While You Weren’t Looking: Revised Airline Policies May Make Flying Better


Four years in the past, David Dao, a 69-year-old Kentucky physician, was forcibly dragged from his seat on a United Airlines flight that was about to depart from Chicago’s O’Hare Airport as a result of the airline wished to offer his seat to a transiting crew member. Dr. Dao ended up being carried out on a stretcher. The incident made headlines throughout the nation and folks had been outraged. Cramped seats could also be anticipated by the flying public, however concussions and damaged noses aren’t.

While the nation was distracted by the Washington riots and the continuing pandemic, the skies acquired a bit friendlier for the likes of Dr. Dao. On Jan. 13, the Department of Transportation amended its guidelines to make sure no different passenger has to expertise the ordeal he did.

Once the brand new guidelines take impact, starting on April 21, a ticketed passenger who boards an airplane can’t be involuntarily bumped from an overbooked flight.

There are also stricter requirements regarding notifying passengers about oversold flights. Previously, airlines often chose which incentive, such as mileage or travel vouchers, to communicate to volunteers willing to give up their seats. They now must include a cash offer. Specifying this is necessary said Bill McGee, the aviation adviser for the advocacy arm of the nonprofit consumer organization Consumer Reports, because “statistically, most Americans fly less than once a year, even before Covid, so may not be aware of all these rules.”

The maximum liability for lost, pilfered, damaged or delayed baggage was also raised from $3,500 to $3,800.

The new rules were announced during the Trump administration, a few days after Department of Transportation Secretary Elaine Chao resigned in the wake of the riots.

The practice of overbooking, when airlines sell more tickets to a flight than there are seats, stems from an estimation that some passengers will change their plans before the flight and not show up. If too many ticket-holders do arrive at the gate, airlines offer incentives to those who voluntarily give up their seat, and in rarer cases bump passengers involuntarily.

Mr. McGee testified before Congress on this issue four years ago, representing the voice of the consumer. The new rules are important, Mr. McGee said, because they shift the burden of an overbooked flight to the airline from the passenger. “If a carrier operates a flight with 100 seats and they sell 103 tickets,” that’s a business decision, he said. “Now it’s their problem to deal with those extra three tickets, not the passengers’.”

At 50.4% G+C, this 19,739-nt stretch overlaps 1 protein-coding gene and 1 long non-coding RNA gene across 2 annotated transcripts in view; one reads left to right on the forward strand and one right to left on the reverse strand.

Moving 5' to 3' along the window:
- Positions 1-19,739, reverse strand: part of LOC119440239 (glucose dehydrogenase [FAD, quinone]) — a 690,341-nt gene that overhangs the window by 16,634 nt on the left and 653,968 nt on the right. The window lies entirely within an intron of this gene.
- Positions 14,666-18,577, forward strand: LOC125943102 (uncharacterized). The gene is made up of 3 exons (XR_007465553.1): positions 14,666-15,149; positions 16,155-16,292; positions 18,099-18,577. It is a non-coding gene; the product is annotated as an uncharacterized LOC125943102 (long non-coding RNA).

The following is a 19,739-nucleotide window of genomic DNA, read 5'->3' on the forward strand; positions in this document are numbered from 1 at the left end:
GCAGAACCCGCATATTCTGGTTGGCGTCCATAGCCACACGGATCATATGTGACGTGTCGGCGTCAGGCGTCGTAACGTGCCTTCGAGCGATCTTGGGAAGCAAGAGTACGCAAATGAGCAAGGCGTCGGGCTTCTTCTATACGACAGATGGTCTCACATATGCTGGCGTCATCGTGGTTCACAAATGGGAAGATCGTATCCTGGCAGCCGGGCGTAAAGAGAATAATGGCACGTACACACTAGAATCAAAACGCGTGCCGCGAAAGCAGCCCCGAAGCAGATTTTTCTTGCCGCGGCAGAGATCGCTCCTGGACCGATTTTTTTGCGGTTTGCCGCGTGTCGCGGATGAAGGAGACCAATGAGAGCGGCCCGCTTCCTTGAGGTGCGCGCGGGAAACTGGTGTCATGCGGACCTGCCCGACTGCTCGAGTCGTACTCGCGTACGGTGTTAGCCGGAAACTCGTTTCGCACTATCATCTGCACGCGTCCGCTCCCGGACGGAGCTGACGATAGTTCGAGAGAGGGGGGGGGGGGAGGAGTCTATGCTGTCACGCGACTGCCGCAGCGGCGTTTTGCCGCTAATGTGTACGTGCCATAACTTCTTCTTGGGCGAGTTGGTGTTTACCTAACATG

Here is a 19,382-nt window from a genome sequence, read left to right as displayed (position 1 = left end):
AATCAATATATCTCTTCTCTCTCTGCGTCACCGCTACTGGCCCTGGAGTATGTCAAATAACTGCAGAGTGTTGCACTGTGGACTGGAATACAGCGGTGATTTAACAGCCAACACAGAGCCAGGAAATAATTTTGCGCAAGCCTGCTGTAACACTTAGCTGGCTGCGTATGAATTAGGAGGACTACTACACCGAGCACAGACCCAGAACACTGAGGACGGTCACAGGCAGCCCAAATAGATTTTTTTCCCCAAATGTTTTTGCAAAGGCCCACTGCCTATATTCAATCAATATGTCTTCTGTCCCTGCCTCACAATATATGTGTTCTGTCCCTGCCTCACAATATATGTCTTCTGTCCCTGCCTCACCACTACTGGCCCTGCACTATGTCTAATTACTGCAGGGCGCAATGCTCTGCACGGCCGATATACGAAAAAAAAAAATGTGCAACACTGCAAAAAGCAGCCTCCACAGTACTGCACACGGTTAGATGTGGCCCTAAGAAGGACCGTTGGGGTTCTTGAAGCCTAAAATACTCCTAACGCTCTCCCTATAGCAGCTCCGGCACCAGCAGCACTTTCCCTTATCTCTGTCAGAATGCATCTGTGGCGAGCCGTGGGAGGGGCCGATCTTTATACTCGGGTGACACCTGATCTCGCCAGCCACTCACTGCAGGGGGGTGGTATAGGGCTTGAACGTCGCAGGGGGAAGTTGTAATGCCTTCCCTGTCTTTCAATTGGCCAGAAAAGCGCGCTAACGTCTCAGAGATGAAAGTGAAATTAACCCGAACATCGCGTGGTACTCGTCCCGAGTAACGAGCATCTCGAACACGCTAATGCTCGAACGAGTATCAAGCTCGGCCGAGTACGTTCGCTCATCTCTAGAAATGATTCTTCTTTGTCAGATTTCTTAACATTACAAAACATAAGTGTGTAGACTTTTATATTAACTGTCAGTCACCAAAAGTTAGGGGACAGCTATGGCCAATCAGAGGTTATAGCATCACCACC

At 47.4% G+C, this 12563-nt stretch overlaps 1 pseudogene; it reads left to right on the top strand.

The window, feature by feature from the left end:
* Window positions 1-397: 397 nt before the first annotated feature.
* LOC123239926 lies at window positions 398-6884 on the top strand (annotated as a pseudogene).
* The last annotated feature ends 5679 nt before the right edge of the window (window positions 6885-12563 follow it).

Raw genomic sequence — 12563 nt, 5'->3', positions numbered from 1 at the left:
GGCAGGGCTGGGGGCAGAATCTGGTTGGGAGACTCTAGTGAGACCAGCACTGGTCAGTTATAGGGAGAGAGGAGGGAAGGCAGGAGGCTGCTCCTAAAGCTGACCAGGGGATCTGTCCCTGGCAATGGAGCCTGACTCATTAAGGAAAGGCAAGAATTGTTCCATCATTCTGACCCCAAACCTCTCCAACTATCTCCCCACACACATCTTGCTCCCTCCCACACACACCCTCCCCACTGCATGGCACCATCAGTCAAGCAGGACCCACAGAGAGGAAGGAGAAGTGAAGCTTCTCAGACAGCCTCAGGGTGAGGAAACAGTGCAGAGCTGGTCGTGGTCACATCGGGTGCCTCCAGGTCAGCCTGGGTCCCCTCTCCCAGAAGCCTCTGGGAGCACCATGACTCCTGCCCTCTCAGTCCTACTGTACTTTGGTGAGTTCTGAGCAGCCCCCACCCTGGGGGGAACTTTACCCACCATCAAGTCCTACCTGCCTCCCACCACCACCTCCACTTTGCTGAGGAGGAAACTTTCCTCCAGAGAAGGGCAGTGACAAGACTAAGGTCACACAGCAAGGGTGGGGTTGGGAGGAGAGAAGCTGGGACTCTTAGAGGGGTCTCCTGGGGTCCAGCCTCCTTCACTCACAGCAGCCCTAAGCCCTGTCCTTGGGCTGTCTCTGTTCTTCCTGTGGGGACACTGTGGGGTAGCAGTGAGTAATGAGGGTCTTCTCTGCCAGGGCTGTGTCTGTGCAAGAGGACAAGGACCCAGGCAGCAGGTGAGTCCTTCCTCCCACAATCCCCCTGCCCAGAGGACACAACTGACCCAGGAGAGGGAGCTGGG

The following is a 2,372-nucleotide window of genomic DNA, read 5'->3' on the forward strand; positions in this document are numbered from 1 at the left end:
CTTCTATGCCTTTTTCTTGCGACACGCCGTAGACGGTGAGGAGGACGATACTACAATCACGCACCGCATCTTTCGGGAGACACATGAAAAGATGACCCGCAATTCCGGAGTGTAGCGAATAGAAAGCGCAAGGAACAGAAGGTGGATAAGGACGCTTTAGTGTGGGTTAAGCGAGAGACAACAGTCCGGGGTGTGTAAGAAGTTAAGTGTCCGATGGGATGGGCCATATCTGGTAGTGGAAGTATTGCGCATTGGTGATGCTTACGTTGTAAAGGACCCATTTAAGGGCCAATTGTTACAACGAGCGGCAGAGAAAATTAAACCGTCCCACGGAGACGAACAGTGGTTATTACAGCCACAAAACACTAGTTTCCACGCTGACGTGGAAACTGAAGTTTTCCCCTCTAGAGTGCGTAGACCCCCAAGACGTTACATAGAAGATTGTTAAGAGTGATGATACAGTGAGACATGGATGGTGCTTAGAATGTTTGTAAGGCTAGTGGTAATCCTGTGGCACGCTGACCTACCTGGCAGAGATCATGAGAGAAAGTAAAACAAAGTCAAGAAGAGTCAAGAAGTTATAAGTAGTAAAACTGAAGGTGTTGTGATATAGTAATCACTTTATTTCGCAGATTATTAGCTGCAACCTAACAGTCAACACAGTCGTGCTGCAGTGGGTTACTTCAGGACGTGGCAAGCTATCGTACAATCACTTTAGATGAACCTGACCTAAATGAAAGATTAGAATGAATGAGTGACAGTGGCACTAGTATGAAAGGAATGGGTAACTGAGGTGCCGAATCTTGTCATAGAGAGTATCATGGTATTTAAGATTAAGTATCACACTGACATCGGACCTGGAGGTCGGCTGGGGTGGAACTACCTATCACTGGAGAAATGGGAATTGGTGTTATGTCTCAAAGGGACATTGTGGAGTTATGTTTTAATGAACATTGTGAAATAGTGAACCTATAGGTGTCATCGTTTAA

The vast majority of airline passengers are not bumped, and especially now, while most flights are less than full because of the pandemic, the new rules won’t have much of an effect. It is possible that the scenario will present itself, however. Some flights are full despite the decrease in overall passenger numbers, because airlines are operating fewer of them.

As air travel picks up, the new rules will likely affect the airlines more than originally planned, said Helane Becker, the senior research analyst covering airlines at the investment bank Cowen. “When passengers had to pay change fees and rebooking fees, the airlines were somewhat reluctant to overbook because most passengers would show up for their flight,” she said. During the pandemic, airlines have eliminated many of their change and cancellation fees, and passengers, freed from these financial penalties, will be changing plans more often at the last minute. That makes passenger loads for each flight less predictable.

Airlines will need to calculate how to maximize total ticket revenue, Ms. Becker said, weighing the missed income of leaving a seat empty against the chance they may need to pay passengers to move from overbooked flights.

Consumer Reports is ready to present the Biden administration with a list of additional consumer advocacy requests for airline passengers. Among those is securing refunds for airline passengers who canceled travel plans during the pandemic and are being offered only credit toward another flight. Mr. McGee’s organization received thousands of emails from consumers “angry that airlines are getting money from the government, paid for with tax dollars, but weren’t giving refunds to their customers,” he said.

There’s also a need for more complete ticket price transparency, Mr. McGee said. “A family of four that buys tickets for a vacation may get surprised by an extra fee they need to pay to choose seats so they can sit together.” That is not fair, he said. The advocacy group also has concerns about the safety of outsourced airplane maintenance in foreign countries.



Source link Nytimes.com

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